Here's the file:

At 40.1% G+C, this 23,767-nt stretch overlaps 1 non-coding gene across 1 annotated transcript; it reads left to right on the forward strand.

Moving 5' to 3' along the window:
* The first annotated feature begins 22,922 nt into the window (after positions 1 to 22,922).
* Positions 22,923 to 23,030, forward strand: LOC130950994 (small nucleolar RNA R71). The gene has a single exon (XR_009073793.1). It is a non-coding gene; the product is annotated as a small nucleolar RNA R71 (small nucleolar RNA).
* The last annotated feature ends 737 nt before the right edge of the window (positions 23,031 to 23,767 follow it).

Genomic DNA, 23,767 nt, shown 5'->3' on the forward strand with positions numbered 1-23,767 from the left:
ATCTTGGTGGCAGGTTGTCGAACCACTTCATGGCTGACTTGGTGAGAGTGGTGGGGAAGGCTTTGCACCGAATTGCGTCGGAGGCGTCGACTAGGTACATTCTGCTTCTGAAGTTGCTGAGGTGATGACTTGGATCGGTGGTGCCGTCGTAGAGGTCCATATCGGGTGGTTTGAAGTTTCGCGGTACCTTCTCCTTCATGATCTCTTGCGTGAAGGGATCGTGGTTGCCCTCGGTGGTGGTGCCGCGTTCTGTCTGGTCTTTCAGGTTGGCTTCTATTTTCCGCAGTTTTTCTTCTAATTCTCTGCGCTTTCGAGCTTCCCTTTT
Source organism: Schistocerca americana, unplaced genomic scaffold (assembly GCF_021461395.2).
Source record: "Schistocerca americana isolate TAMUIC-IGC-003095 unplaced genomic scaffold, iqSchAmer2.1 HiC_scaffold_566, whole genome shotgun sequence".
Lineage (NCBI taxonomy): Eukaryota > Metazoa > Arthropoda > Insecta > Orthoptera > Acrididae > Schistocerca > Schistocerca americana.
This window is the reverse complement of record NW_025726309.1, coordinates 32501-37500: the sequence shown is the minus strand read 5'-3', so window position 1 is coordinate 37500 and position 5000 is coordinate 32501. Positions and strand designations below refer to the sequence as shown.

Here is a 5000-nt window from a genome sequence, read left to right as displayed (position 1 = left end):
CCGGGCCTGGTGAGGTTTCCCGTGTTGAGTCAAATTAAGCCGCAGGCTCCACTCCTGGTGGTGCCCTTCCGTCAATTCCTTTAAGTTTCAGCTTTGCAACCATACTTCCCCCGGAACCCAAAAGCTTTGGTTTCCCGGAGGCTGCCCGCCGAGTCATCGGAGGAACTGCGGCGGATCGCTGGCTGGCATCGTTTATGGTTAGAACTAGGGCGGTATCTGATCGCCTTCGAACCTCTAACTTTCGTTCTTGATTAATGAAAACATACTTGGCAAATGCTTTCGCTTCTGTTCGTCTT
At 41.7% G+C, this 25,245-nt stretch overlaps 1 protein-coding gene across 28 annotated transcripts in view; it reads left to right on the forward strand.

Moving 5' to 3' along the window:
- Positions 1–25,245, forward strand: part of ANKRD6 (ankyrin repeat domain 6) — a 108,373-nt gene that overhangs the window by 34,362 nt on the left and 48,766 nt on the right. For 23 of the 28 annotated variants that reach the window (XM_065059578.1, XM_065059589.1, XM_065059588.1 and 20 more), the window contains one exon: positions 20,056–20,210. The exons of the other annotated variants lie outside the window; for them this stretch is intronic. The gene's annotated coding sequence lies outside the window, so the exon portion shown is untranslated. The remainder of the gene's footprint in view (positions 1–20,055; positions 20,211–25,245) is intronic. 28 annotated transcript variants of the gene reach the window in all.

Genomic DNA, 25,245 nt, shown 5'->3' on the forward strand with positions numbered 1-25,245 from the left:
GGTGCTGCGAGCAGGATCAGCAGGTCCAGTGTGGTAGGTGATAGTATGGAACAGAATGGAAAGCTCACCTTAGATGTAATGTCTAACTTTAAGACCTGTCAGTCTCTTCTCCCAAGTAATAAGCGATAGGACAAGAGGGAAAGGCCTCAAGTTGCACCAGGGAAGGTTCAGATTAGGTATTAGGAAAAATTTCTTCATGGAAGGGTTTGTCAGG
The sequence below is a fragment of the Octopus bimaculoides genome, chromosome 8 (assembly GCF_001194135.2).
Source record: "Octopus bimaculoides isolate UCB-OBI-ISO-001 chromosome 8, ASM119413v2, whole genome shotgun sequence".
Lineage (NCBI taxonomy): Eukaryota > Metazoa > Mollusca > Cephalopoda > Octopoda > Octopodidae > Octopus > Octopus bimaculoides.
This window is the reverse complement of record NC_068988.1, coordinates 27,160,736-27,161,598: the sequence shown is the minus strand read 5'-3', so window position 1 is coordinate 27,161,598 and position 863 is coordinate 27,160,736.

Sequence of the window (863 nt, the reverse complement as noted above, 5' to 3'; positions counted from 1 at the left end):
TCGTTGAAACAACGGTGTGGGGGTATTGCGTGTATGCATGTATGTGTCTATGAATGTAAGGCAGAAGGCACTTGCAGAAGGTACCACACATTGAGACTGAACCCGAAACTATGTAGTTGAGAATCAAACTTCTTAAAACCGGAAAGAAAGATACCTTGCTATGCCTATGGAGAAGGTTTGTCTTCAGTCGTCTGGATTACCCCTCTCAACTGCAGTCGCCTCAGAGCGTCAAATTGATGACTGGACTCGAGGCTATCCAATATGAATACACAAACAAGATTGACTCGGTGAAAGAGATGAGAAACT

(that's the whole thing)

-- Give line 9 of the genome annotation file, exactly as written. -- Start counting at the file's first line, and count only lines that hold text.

Source record: "Schistocerca americana isolate TAMUIC-IGC-003095 unplaced genomic scaffold, iqSchAmer2.1 HiC_scaffold_566, whole genome shotgun sequence".